Charming rogue or dangerous outlaw? The timeless story of Thomas Easter, East Anglia’s dandy highwayman
- Credit: Archant
There's something oddly romantic about timeless tales of masked highwaymen. Arts editor Andrew Clarke speaks to writer-director Cordelia Spence about East Anglia's very own Dick Turpin
'Stand and deliver! Your money or your life!' This was the cry of many a dandy highwayman during the Georgian period. Figures like Dick Turpin were romantic rascals, dashing rogues that plundered the rich and charmed the ladies like land-bound pirates.
This may sound like an overly sentimental view of dangerous thieves and vagabonds who could have easily shot or stabbed you as they relieved you of your cash or jewellery but Old Bailey court records and witness statements reveal that many of them viewed themselves in such a manner. Dressed in a flamboyant way, some referred to themselves as a modern Robin Hood or as Knights of the Road.
One such individual was Thomas Easter from the village of Aylsham, in north Norfolk, close to the country estates of Blickling and Felbrigg.
Easter was East Anglia's dashing highwayman, frequently working all along what is now the A140 between Norfolk and Suffolk but eventually followed the rich pickings all the way to London where he was finally run to ground after he failed to gallantly rob a man of means on Putney Heath.
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His obstinate, intended victim told the court of Easter's dashing nature and charming manners. Court records tells of Easter introducing himself as 'a Gentleman of the Road' and how he was 'raising contributions upon the public'. When challenged by the offended aristocrat, Easter explained further: 'I rob the rich to give to the poor.' A real Robin Hood figure.
But, his image as a dashing and charming rogue was not enough to save him. Having been betrayed by an accomplice Easter was hanged at Tyburn weeks before Turpin's own execution in York.
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Apart from the trial transcripts little is known of Thomas Easter, but this is perfect for writer and theatre director Cordelia Spence, who has teamed up with fellow writer Tim Lane to put Easter into an East Anglian romp which offers audiences plenty of swash and buckle along with some atmospheric, folk-songs. The songs are designed to continue the story as well as reveal something of the inner thoughts and lives of the principal characters. Cordelia adds that where the facts are scant, she felt free to embellish the tale with well-researched speculation. 'Apart from being born in Aylsham in 1715 and being hung at Tyburn 24 years later, we don't know much about him, apart from what is set down in the trial transcripts, but we do know a lot about other highwaymen of the period. We do know that they used to hide out in Epping Forest which was on the road to London and considering that Easter was captured on Putney Heath, it is not unreasonable to assume that he mixed with his fellow highwaymen in this notorious area.'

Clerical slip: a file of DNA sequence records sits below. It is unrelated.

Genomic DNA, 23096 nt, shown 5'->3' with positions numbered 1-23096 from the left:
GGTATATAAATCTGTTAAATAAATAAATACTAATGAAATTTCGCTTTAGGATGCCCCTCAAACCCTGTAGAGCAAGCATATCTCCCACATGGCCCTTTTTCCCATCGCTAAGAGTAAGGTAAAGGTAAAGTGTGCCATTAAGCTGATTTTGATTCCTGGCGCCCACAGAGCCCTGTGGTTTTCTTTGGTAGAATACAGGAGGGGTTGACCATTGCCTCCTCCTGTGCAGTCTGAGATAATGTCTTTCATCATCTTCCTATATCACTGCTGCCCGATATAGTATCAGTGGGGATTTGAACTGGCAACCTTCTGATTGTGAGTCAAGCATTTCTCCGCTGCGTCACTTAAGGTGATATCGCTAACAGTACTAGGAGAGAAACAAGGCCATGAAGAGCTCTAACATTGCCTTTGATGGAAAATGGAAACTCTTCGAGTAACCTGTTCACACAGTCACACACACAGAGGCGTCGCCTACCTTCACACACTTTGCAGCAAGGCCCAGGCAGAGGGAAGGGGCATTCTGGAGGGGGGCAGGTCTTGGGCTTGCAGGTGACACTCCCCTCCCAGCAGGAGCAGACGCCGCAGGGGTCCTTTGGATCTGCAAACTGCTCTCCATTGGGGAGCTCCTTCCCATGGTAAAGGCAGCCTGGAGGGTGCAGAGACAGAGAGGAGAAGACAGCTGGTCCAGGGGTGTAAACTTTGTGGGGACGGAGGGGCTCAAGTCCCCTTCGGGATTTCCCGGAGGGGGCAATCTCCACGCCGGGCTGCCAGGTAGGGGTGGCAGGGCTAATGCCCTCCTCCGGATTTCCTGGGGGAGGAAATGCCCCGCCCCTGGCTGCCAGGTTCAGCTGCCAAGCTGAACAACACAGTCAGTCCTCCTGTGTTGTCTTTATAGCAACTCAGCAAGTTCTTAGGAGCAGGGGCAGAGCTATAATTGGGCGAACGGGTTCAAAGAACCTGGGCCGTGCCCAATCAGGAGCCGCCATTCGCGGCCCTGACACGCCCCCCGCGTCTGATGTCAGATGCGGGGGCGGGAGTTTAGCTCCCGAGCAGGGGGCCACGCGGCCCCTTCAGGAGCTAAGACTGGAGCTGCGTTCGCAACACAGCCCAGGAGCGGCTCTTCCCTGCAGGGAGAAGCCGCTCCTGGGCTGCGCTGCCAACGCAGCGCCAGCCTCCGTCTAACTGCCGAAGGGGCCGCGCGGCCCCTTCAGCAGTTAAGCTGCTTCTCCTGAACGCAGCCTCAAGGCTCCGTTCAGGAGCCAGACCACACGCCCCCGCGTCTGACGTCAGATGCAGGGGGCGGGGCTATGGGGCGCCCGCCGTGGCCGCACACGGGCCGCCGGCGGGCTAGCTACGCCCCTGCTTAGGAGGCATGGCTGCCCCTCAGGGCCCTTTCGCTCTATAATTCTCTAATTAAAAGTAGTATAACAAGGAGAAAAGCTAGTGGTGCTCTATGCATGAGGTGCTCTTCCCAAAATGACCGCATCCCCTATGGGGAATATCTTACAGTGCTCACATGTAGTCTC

She said that the trial transcripts make the highwaymen sound very contrite but letters, diaries and other writing reveal that they enjoyed living the life of a rogue. 'We found this young man who had to leave Aylsham, he had got into trouble. He was suspected of having committed burglaries and so we decided to run with it.
'We knew he worked along what is now the A140. We knew he went to London and we know what happened on Putney Heath because the witness described that in the trial but there was a glorious lack of detail about anything in between which meant that for me, as a writer, I could just follow my heart and just come up with a fantastic tale of derring do, of what a charming rogue seducing the young wives and mistresses of older aristocrats.
'I love stories which leave a lot of scope for dramatic license. His life gave us a structure and we gleefully filled in the rest.'
One of the fictional characters brought into the tale by Cordelia, is Thomas Easter's female companion Lady Elizabeth Temperance Fox, who was inspired by Margaret Lockwood's Wicked Lady. There were female highway robbers, so we gave him a highborn female accomplice to bring in that extra dynamic. We wanted it to be a dashing, exciting adventure with a good story but we also wanted the audience to invest in the characters.'
Cordelia included Dick Turpin in the story because she wanted to show the 'darker' flipside of the highwayman persona. Her Turpin is a callous, hard-hearted individual, not the charmer that Easter is, and although there is no evidence that the pair actually met, Spence maintains, if they were both hanging out in Epping Forest then it is highly likely that their paths would have crossed.
'To be honest the story just fell onto the page and Tim's songs give the play that extra dimension. It's all about characters. We gave Easter that fatal flaw, that love of gambling, and that desire to be more than a butcher's boy.'
An Honest Gentleman, by Cordelia Spence & Tim Lane, staged by Stuff of Dreams Theatre Company, is touring across Suffolk and Norfolk from March to the end of May visiting Beccles, Aylsham, Ipswich, Lowestoft, Diss, Sudbury, Norwich, Aldeburgh and Halesworth among other places. For a full list of venues and booking links go online to www.stuffofdreamstheatre.com/current-show/an-honest-gentleman/